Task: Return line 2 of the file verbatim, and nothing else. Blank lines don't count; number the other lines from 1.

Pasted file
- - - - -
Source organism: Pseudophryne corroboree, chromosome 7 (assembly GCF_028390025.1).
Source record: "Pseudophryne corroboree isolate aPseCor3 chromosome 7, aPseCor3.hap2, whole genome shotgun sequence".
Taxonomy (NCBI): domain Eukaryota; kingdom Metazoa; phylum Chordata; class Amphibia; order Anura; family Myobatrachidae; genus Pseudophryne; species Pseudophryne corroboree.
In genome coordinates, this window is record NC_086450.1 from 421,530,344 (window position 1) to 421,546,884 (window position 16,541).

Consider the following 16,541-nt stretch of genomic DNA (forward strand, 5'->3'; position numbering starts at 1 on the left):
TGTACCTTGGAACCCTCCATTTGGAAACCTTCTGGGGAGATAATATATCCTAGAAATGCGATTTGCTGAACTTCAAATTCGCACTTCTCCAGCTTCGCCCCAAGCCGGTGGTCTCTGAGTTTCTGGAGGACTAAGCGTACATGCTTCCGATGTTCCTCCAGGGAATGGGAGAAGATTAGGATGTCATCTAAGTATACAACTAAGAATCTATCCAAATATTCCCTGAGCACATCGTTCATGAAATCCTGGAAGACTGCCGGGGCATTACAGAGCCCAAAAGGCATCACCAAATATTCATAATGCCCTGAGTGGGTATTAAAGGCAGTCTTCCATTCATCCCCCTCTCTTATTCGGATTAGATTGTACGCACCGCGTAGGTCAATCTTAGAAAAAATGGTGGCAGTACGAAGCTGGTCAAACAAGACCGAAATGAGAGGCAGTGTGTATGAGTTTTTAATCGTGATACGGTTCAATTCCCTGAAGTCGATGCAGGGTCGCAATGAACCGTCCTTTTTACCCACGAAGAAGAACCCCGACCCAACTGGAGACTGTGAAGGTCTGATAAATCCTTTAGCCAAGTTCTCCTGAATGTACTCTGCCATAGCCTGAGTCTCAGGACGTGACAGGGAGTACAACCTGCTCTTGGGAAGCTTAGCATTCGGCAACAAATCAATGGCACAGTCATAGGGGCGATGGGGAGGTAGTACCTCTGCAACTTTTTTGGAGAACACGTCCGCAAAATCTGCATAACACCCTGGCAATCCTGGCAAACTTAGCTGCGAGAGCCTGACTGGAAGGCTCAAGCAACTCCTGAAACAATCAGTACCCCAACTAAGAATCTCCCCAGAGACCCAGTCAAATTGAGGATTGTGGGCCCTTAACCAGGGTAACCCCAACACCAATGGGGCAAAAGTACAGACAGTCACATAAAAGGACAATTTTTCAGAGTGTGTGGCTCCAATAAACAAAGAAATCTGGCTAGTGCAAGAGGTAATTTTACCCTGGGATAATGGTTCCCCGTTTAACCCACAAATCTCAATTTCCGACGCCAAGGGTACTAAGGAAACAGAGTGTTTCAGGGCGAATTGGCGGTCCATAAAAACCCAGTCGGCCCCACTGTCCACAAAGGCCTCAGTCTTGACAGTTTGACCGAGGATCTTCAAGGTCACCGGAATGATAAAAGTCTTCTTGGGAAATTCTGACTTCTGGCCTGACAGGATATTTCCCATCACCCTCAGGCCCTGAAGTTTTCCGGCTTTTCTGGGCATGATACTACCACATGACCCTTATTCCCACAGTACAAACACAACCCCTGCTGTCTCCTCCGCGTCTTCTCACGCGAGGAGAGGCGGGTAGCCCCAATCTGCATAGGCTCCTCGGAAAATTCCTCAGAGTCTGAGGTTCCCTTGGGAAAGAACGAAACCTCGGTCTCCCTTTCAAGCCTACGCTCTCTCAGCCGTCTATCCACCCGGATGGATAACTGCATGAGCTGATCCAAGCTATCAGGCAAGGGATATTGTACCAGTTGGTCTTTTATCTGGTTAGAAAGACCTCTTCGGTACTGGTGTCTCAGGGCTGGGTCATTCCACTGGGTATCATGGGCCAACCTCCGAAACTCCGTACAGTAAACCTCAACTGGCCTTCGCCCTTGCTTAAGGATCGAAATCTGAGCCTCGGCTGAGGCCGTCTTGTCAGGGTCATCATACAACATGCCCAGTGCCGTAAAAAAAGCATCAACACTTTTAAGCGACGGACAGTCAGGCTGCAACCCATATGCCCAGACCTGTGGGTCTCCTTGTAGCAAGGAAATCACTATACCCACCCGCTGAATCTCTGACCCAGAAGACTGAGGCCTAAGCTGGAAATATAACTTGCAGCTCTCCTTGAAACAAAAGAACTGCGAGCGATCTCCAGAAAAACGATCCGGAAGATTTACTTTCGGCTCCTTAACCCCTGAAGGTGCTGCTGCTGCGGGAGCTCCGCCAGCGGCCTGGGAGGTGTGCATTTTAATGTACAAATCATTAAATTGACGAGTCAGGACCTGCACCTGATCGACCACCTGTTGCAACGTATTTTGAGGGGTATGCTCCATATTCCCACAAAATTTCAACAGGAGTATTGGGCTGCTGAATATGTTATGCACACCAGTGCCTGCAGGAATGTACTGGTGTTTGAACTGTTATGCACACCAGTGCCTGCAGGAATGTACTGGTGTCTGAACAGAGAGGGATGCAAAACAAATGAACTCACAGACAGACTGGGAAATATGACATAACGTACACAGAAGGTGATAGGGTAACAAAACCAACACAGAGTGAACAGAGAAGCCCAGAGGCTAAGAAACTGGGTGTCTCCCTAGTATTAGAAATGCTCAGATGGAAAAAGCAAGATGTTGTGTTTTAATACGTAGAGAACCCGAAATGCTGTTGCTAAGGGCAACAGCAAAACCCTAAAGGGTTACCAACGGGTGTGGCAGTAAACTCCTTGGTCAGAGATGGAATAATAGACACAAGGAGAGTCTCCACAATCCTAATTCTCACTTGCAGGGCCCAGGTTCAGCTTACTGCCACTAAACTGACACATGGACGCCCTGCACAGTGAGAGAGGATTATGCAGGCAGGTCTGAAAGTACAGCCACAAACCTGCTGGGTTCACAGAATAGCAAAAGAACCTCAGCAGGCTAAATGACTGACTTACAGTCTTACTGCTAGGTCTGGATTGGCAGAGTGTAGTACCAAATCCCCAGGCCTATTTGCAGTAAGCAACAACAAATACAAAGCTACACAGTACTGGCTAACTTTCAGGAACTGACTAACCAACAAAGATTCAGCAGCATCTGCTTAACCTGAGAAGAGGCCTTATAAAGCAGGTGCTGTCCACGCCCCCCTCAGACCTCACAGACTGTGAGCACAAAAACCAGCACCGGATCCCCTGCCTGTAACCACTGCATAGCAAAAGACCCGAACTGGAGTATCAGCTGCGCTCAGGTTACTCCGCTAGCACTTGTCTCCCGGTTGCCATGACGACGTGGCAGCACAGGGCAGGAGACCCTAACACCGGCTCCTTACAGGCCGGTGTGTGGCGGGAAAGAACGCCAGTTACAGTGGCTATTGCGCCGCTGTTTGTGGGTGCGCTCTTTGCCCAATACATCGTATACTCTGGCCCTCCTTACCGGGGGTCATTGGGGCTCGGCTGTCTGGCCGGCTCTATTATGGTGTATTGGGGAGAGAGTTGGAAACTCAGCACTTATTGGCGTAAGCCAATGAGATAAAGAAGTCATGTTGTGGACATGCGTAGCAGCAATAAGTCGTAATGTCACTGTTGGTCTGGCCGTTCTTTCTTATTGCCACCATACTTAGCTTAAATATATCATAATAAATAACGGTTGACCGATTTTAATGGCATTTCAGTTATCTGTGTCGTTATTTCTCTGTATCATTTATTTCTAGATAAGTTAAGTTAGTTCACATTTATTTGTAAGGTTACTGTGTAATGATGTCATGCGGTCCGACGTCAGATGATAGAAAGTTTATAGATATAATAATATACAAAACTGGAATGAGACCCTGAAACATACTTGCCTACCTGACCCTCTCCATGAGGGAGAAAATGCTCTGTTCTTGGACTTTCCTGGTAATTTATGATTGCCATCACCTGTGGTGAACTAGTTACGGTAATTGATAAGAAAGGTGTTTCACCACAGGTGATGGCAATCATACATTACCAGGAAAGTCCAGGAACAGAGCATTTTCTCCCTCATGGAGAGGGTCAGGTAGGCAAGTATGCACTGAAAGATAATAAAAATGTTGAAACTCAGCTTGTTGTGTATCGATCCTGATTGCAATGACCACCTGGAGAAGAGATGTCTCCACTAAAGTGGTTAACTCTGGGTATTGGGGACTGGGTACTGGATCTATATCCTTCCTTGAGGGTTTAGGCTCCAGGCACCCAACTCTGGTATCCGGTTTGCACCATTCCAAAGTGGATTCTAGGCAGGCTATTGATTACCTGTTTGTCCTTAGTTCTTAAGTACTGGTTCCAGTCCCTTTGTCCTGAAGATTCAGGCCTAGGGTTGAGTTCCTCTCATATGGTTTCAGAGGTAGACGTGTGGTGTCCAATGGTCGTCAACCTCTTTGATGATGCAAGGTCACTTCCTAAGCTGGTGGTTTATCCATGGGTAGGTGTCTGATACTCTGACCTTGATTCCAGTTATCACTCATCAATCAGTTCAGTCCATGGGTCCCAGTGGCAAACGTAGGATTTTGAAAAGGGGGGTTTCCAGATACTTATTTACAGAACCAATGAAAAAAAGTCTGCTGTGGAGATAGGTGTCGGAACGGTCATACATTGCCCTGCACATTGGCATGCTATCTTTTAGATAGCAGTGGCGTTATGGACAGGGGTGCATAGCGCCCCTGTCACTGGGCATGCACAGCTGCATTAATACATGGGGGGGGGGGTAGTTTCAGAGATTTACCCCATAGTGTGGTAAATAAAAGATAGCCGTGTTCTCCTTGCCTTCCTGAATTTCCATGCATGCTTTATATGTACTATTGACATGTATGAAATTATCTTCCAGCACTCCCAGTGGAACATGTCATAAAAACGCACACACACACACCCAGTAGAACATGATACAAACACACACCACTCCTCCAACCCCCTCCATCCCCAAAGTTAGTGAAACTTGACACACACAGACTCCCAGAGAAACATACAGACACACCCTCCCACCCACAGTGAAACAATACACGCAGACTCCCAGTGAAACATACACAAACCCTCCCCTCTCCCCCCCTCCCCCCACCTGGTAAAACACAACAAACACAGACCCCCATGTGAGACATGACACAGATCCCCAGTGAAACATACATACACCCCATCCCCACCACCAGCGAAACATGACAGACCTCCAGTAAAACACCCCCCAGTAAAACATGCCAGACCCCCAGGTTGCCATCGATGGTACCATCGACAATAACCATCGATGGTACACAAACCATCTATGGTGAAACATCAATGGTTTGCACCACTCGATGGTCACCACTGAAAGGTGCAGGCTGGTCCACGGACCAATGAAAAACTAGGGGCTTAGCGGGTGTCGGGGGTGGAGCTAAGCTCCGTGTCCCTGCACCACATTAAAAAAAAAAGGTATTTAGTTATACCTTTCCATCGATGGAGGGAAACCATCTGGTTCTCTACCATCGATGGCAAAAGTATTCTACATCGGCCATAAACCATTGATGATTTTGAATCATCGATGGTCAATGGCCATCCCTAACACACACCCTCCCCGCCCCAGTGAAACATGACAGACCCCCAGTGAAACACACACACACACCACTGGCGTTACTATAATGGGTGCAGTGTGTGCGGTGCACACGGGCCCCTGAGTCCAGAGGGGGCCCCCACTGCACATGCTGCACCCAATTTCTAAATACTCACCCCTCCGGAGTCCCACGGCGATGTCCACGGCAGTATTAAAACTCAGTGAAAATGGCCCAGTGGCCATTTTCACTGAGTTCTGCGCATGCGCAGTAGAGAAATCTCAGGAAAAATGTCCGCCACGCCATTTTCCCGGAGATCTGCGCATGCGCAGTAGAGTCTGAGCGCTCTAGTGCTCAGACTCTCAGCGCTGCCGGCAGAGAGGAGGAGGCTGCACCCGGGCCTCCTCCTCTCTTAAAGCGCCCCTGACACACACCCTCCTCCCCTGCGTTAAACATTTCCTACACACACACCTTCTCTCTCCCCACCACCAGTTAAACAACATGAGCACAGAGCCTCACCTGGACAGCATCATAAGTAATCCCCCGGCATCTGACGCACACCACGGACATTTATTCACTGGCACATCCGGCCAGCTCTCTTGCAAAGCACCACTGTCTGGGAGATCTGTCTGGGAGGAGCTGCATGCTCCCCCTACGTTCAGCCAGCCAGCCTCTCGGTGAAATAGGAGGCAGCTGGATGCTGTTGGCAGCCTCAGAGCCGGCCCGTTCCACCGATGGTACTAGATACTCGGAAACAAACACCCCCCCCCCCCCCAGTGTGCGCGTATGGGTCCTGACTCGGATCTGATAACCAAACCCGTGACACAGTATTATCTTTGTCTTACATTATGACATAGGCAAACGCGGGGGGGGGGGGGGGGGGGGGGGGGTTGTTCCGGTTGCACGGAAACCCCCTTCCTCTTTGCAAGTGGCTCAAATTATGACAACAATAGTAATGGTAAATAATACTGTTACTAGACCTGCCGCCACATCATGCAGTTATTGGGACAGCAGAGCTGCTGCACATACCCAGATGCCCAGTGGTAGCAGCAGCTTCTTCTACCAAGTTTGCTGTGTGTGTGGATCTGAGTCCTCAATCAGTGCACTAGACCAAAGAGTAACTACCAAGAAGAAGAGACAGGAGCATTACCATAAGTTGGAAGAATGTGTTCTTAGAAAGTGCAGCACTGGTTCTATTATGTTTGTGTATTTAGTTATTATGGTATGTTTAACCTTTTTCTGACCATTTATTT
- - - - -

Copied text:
Source record: "Pseudophryne corroboree isolate aPseCor3 chromosome 7, aPseCor3.hap2, whole genome shotgun sequence".